For anyone interested in the history of the development of science, I heartily recommend two books covering more than 2,500 years of the development of Natural Philosophy. The Beginnings of Western Science
by David C. LindbergMaking Modern Science
by Peter J. Bowler and Iwan Rhys Morus
The authors of these books are first and foremost Historians. They also happen to be strongly opposed to Thomas Kuhn's hypothesis of brief and radical "revolutions" in scientific thought. Their preferred interpretation is one of continuous evolution of thought. The authors take pains to place each historical figure in his or her particular social, religious, and intellectual context. Morus and Bowler in particular address the interaction of religion with science with a level of neutrality and detail that is much appreciated.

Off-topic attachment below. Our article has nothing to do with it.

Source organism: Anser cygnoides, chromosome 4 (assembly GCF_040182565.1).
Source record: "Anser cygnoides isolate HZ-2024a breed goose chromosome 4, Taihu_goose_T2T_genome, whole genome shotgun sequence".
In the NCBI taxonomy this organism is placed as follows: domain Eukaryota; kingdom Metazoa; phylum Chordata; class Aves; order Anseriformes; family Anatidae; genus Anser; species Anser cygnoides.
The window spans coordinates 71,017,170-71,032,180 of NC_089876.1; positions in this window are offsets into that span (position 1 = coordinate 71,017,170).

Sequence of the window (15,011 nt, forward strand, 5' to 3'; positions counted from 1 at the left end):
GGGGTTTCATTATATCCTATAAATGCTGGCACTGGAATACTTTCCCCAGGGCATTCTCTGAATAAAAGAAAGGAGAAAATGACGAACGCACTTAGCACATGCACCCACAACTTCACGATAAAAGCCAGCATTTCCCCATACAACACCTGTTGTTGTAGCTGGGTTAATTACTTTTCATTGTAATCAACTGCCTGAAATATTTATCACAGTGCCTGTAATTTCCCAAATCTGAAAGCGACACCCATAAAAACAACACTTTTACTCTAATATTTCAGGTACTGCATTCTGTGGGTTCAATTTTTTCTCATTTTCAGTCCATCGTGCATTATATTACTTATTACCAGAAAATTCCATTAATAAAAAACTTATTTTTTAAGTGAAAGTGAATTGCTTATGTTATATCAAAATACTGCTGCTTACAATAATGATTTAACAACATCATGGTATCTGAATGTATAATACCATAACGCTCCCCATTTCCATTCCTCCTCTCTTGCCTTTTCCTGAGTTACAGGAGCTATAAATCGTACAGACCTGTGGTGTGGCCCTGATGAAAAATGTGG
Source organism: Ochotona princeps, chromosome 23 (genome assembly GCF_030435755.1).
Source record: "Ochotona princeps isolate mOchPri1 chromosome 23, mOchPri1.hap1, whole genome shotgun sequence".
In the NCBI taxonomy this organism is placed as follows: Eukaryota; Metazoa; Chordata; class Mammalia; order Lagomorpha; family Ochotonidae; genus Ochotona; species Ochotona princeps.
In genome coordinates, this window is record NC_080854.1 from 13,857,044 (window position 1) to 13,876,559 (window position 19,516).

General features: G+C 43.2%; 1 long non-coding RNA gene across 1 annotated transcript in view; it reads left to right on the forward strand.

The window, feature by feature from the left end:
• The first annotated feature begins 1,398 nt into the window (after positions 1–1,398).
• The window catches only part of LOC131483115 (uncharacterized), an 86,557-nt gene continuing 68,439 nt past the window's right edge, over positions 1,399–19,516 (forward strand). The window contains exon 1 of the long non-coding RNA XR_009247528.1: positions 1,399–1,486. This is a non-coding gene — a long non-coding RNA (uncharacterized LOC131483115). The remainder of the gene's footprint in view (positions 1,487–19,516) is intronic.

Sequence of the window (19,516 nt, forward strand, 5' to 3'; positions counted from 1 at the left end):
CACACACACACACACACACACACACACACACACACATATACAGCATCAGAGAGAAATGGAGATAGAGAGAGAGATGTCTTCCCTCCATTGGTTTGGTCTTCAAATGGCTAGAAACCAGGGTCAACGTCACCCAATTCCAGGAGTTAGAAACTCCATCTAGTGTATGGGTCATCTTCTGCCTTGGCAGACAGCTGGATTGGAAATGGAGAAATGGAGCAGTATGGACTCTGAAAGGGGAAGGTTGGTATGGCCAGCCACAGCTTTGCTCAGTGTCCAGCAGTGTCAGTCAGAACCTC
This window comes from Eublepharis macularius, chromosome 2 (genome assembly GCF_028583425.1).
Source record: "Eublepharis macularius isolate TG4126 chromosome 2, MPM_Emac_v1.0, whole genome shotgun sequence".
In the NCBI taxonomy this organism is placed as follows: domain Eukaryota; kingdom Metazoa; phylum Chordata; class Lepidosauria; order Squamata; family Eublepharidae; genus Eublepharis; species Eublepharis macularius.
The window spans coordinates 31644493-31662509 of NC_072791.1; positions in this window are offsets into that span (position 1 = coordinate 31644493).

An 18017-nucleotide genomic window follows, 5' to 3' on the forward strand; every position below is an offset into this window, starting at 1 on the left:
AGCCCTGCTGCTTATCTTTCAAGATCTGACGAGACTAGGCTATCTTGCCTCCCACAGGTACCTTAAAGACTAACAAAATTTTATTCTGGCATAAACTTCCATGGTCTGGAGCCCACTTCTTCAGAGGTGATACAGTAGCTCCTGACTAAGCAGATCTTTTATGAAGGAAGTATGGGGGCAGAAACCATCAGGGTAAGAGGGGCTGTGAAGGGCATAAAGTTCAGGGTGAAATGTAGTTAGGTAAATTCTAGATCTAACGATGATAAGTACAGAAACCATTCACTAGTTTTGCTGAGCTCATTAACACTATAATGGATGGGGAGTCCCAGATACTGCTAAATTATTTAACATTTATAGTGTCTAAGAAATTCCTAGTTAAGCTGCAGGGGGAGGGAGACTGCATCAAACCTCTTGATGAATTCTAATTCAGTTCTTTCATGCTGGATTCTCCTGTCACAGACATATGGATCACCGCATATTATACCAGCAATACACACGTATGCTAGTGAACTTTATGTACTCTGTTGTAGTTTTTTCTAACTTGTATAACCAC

Lindberg is undoubtedly the better author, offering up engaging and information-rich prose. He draws the reader hither and yon across the vast landscape of ancient and medieval scientific exploration and, like any expert tour guide, points out all the common pitfalls along the way. Where Lindberg leaves off, Bowler and Morus neatly pick up. The style is a little stiffer, and the philosophical arguments against Kuhn are more explicit, but the overall presentation is very approachable and informative. Any reader who completes both texts will have a deeper understanding of what Science is, where it has been, and how it might evolve in the future.